Friday, July 23, 2010

Am I doing the right thing?

Thursday night I had a screening of the latest rough cut of my feature film "In Montauk." I was trying to get friends who were Mothers and worked outside the home, preferably in a creative field. (Actually, lots of us work at our other job in the home.) Time constraints being a constant in all of our lives, I ended up with an audience of two besides myself. Both friends who'd been witness to the process, who knew the struggles I was having, but also friends who would tell me, honestly, if the film wasn't working.

I particularly wanted this audience because the ending has ended up being controversial. Particularly among my male film friends who, as proper feminist-loving men, loudly voiced their opinions that I was betraying women, betraying feminism and that my potrayal of the lead woman was outdated. And that my strong feelings about how the film should end were getting in the way of making a good, satisfying film.

Needless to say, this screening, for my target audience of two, made me want to vomit. What if I really am the only person who understands why it ends the way it does? What if I haven't earned it in the film?

In a way, it is like watching what other mothers are doing for their kids and wondering if I am doing the right thing. That mother who signed her kid up for the Metropolitan Opera Chorus because he can really sing and loves to perform - should I be doing that for my kids? Or the mother who takes her child into Manhattan every Saturday for swim lessons - why am I not doing that? Or the mother who has a sports-loving daughter who plays basketball, softball and soccer - why aren't I doing that for my kids? Will they still turn out okay? Will they be well rounded? Or am I cheating them by not pushing them to be the best that they can be at one thing? (My kids each study one instrument, take one dance/sports class and one art class).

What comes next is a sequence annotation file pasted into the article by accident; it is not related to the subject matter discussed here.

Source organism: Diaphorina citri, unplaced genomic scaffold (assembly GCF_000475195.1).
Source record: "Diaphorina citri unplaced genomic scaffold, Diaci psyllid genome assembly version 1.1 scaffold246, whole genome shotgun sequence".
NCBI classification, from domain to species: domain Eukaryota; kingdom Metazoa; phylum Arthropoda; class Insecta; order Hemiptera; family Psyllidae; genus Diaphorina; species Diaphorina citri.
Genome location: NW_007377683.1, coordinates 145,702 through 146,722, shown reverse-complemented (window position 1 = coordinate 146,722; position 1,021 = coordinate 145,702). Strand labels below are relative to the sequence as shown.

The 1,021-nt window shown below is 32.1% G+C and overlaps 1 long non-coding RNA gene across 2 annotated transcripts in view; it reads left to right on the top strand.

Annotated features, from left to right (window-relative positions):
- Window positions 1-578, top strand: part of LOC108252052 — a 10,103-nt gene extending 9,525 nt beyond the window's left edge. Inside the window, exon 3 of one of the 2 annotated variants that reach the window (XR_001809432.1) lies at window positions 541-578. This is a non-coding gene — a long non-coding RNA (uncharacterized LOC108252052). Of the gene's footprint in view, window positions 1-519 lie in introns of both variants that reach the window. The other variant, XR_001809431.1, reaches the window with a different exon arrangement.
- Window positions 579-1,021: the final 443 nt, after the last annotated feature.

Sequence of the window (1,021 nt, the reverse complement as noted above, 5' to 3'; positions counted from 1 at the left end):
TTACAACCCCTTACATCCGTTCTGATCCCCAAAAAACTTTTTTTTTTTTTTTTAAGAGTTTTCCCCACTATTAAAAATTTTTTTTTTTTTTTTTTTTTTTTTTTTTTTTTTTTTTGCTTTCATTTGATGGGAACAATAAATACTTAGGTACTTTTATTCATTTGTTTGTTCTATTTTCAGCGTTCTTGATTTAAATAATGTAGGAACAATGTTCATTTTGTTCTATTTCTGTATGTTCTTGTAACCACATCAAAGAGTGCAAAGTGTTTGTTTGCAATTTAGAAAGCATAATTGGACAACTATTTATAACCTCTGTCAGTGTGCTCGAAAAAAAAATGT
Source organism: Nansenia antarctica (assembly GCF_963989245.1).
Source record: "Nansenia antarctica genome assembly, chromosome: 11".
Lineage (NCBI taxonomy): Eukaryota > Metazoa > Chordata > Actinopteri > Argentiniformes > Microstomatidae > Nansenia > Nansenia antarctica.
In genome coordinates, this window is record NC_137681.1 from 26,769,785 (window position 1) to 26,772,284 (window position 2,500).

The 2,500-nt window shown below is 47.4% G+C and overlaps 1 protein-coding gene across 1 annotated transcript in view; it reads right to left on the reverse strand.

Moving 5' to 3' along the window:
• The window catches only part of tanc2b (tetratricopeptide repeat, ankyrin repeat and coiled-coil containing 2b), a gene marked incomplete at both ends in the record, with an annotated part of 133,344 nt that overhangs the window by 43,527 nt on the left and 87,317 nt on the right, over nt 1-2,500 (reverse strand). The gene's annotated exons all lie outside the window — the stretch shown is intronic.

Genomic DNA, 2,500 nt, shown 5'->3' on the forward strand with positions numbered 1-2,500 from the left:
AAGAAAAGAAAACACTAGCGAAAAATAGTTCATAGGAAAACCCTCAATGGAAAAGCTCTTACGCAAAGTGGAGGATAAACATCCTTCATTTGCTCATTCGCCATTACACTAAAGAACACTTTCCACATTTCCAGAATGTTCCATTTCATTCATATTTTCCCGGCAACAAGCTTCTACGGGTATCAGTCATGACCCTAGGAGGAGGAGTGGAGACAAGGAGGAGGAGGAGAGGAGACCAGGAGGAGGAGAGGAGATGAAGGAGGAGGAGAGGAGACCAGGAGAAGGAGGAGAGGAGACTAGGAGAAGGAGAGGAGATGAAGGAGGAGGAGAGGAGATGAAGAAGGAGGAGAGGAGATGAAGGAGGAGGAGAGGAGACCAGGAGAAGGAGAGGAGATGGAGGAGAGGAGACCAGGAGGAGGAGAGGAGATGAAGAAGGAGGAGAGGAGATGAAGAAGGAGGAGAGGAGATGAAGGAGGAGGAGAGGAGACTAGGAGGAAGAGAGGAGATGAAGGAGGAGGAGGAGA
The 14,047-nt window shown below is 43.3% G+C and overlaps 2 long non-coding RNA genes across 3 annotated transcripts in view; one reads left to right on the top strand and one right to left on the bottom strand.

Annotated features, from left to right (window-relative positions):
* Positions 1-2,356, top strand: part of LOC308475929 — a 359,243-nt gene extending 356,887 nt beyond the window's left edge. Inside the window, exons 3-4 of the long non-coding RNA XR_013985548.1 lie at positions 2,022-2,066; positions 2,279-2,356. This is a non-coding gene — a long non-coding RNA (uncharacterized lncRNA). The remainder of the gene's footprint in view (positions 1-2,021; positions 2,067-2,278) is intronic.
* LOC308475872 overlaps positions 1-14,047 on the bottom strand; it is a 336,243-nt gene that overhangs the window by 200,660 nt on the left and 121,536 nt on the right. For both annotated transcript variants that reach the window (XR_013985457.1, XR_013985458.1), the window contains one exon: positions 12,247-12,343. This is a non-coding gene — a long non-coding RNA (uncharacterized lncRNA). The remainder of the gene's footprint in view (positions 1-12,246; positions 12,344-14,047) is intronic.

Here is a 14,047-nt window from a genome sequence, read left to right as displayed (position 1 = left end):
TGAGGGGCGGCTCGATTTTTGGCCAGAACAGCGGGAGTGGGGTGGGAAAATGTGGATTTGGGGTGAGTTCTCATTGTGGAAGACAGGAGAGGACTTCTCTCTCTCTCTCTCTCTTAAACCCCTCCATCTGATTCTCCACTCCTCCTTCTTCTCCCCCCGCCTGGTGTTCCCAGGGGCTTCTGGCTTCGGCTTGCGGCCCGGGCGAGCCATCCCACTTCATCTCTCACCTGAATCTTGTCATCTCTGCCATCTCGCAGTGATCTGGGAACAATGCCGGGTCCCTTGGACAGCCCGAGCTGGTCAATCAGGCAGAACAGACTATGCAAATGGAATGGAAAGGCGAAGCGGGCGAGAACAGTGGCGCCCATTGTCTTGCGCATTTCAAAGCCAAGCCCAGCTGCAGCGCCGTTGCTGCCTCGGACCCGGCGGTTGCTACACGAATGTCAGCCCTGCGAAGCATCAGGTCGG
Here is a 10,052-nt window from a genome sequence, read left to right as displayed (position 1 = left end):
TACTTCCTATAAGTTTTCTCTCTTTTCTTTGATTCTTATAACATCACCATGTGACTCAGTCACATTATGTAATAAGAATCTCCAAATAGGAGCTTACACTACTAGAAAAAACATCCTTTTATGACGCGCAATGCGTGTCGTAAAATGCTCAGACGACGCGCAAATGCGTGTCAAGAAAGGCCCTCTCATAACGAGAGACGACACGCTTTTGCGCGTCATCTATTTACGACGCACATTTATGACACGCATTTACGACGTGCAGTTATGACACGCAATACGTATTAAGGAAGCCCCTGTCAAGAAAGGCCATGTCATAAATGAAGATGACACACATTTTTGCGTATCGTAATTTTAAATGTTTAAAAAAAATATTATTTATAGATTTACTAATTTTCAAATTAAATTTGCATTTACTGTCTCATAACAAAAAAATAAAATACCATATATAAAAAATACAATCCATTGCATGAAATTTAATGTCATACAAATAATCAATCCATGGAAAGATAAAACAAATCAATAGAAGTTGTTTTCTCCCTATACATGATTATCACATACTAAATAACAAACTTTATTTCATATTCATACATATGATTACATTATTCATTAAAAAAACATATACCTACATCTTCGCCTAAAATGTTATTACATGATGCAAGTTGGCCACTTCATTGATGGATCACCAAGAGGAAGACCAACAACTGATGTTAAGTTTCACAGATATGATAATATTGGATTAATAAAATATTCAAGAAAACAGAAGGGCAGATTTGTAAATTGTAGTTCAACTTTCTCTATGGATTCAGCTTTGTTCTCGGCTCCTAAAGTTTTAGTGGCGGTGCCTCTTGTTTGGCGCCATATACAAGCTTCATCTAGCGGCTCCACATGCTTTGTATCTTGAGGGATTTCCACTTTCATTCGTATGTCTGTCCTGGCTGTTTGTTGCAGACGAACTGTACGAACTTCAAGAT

With a film, though, there is the hope that you will get an audience. That it will appeal to some segment of the population. After all, filmmaking is about trying to communicate something, about trying to touch people. And so I watched the film anxiously with my friends. I chewed on my nails, then stopped as I saw my lead doing that on screen. I twitched. I made notes. I held back from making excuses for every bad cut, poor sound, or temporary music that was cheesy. And they got it. They understood why I ended my film the way I did. In fact, they read more into it than I had intended. They loved it. They agreed that it was the only way to go. And I can breathe easier, without the anxiety that I need to re-conceive the story and re-shoot the ending or risk alienating the very audience I'm trying to appeal to.

As for my kids, the only audience I really care about is them. Whether or not they'll agree that I did the right things for them, only time will tell. And possibly years of therapy.